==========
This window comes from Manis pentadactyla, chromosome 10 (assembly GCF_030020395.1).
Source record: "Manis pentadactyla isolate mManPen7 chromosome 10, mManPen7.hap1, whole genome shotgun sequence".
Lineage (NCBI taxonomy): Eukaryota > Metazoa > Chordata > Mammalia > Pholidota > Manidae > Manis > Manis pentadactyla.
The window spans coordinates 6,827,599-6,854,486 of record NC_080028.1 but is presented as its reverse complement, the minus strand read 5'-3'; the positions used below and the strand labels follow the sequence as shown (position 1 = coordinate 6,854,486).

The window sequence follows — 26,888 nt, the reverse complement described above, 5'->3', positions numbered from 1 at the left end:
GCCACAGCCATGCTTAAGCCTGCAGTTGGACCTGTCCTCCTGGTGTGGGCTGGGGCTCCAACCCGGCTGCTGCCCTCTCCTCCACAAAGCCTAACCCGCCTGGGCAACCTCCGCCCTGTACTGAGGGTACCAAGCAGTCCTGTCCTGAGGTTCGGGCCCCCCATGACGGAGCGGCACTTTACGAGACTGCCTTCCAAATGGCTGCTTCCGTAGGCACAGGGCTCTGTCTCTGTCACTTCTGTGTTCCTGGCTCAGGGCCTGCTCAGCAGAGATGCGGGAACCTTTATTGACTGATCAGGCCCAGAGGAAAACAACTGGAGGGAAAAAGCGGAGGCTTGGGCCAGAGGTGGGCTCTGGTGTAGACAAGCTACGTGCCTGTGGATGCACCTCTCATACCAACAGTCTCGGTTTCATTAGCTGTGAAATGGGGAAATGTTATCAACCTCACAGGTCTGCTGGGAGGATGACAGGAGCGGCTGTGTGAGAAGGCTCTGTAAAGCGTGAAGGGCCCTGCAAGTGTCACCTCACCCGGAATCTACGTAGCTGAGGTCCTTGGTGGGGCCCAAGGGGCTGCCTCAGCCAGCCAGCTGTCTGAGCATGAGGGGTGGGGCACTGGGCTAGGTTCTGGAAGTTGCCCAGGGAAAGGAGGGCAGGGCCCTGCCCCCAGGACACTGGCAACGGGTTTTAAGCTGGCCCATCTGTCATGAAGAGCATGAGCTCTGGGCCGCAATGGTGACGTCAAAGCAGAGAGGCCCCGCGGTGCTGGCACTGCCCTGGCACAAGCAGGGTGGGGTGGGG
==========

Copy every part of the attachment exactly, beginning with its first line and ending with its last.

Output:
This window comes from Manis pentadactyla, chromosome 10 (assembly GCF_030020395.1).
Source record: "Manis pentadactyla isolate mManPen7 chromosome 10, mManPen7.hap1, whole genome shotgun sequence".
Lineage (NCBI taxonomy): Eukaryota > Metazoa > Chordata > Mammalia > Pholidota > Manidae > Manis > Manis pentadactyla.
The window spans coordinates 6,827,599-6,854,486 of record NC_080028.1 but is presented as its reverse complement, the minus strand read 5'-3'; the positions used below and the strand labels follow the sequence as shown (position 1 = coordinate 6,854,486).

The window sequence follows — 26,888 nt, the reverse complement described above, 5'->3', positions numbered from 1 at the left end:
GCCACAGCCATGCTTAAGCCTGCAGTTGGACCTGTCCTCCTGGTGTGGGCTGGGGCTCCAACCCGGCTGCTGCCCTCTCCTCCACAAAGCCTAACCCGCCTGGGCAACCTCCGCCCTGTACTGAGGGTACCAAGCAGTCCTGTCCTGAGGTTCGGGCCCCCCATGACGGAGCGGCACTTTACGAGACTGCCTTCCAAATGGCTGCTTCCGTAGGCACAGGGCTCTGTCTCTGTCACTTCTGTGTTCCTGGCTCAGGGCCTGCTCAGCAGAGATGCGGGAACCTTTATTGACTGATCAGGCCCAGAGGAAAACAACTGGAGGGAAAAAGCGGAGGCTTGGGCCAGAGGTGGGCTCTGGTGTAGACAAGCTACGTGCCTGTGGATGCACCTCTCATACCAACAGTCTCGGTTTCATTAGCTGTGAAATGGGGAAATGTTATCAACCTCACAGGTCTGCTGGGAGGATGACAGGAGCGGCTGTGTGAGAAGGCTCTGTAAAGCGTGAAGGGCCCTGCAAGTGTCACCTCACCCGGAATCTACGTAGCTGAGGTCCTTGGTGGGGCCCAAGGGGCTGCCTCAGCCAGCCAGCTGTCTGAGCATGAGGGGTGGGGCACTGGGCTAGGTTCTGGAAGTTGCCCAGGGAAAGGAGGGCAGGGCCCTGCCCCCAGGACACTGGCAACGGGTTTTAAGCTGGCCCATCTGTCATGAAGAGCATGAGCTCTGGGCCGCAATGGTGACGTCAAAGCAGAGAGGCCCCGCGGTGCTGGCACTGCCCTGGCACAAGCAGGGTGGGGTGGGG